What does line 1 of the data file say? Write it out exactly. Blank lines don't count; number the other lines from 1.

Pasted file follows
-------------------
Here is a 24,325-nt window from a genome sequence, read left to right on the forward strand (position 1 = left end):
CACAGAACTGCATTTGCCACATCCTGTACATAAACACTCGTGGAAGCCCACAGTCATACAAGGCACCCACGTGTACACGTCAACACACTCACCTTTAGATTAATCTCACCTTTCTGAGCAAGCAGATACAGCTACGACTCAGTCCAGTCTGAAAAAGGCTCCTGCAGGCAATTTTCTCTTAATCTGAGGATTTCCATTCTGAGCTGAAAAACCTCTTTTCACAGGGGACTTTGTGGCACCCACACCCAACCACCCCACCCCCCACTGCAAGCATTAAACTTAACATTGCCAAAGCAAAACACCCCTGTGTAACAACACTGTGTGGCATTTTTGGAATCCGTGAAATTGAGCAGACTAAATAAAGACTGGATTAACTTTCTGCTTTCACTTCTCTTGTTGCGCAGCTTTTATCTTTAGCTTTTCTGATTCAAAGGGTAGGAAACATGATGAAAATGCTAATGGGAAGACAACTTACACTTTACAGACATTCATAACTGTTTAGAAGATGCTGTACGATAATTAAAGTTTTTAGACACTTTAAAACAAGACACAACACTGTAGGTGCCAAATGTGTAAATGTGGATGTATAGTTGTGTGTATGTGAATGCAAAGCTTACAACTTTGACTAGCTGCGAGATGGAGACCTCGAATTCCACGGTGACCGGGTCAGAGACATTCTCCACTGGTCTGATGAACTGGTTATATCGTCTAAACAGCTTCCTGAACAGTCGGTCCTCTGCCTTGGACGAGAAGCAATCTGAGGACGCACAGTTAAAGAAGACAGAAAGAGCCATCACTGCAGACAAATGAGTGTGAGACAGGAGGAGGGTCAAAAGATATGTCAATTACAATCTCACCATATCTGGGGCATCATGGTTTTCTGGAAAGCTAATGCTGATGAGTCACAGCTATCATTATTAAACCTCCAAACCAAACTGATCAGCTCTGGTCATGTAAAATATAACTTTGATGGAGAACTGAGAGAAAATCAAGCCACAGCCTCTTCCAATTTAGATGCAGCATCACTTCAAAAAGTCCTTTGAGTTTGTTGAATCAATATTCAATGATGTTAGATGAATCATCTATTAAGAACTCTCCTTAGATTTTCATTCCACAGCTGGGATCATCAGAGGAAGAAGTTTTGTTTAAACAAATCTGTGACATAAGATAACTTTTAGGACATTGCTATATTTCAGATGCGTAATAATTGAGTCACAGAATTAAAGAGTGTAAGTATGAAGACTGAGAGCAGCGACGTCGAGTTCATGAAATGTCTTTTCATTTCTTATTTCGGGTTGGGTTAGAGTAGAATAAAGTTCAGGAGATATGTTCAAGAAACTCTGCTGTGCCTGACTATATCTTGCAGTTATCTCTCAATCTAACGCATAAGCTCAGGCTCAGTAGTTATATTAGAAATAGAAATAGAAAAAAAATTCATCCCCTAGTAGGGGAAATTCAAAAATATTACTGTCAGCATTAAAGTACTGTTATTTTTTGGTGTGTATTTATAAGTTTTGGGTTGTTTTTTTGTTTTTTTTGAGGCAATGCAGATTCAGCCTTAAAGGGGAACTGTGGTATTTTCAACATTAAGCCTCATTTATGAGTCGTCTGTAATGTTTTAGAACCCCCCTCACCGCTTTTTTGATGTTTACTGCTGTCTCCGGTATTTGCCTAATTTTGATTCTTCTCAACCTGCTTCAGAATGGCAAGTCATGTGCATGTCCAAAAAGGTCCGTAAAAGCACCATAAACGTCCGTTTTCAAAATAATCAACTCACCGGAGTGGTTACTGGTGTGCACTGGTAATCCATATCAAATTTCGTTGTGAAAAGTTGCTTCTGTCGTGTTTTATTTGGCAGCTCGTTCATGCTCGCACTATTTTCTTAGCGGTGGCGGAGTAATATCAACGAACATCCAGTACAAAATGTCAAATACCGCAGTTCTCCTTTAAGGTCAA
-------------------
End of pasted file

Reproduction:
Here is a 24,325-nt window from a genome sequence, read left to right on the forward strand (position 1 = left end):